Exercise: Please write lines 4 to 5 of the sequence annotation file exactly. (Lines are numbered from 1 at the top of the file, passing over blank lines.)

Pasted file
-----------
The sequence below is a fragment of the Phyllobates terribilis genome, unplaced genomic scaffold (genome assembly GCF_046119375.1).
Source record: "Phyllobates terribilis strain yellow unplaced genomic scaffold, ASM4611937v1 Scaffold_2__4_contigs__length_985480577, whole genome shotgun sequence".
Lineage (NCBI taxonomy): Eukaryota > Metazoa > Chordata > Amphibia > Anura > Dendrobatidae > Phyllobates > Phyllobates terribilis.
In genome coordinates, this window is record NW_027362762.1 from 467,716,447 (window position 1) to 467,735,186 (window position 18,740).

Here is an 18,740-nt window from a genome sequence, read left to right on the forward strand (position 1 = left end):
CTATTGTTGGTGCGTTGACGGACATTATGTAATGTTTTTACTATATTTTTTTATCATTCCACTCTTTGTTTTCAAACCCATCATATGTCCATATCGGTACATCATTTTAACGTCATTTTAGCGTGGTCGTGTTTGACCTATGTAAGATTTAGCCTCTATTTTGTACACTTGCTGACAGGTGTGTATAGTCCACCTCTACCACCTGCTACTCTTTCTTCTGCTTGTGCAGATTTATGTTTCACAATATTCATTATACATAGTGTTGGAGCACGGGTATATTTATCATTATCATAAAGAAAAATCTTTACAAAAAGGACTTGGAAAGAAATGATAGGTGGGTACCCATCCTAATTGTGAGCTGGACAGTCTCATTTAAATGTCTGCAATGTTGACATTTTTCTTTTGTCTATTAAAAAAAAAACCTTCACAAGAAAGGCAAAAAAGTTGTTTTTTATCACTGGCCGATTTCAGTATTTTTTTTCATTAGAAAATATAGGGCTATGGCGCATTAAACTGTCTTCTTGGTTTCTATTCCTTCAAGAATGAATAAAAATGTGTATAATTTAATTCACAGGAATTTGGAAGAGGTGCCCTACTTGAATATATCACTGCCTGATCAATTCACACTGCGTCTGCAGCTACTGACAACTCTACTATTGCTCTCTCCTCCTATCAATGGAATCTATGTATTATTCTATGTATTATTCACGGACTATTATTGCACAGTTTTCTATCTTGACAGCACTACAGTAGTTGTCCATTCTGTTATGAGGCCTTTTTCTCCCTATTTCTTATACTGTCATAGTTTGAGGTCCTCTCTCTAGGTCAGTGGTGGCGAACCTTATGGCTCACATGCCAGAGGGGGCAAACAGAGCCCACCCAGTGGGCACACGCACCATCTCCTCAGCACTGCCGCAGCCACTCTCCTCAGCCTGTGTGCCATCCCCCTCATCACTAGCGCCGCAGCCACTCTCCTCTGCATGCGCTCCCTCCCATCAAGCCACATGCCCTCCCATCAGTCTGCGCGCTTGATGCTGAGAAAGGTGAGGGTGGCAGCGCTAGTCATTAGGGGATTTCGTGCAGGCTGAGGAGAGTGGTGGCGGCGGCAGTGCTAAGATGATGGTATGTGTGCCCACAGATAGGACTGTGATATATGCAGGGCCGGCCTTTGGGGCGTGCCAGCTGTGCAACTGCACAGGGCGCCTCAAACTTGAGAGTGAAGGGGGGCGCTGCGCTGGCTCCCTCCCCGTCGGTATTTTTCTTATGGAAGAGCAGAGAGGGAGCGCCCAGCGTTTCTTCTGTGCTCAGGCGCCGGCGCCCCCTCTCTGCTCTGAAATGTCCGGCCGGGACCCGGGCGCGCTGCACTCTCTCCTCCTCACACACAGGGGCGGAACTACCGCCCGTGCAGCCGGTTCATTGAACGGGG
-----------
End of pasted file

In genome coordinates, this window is record NW_027362762.1 from 467,716,447 (window position 1) to 467,735,186 (window position 18,740).

Here is an 18,740-nt window from a genome sequence, read left to right on the forward strand (position 1 = left end):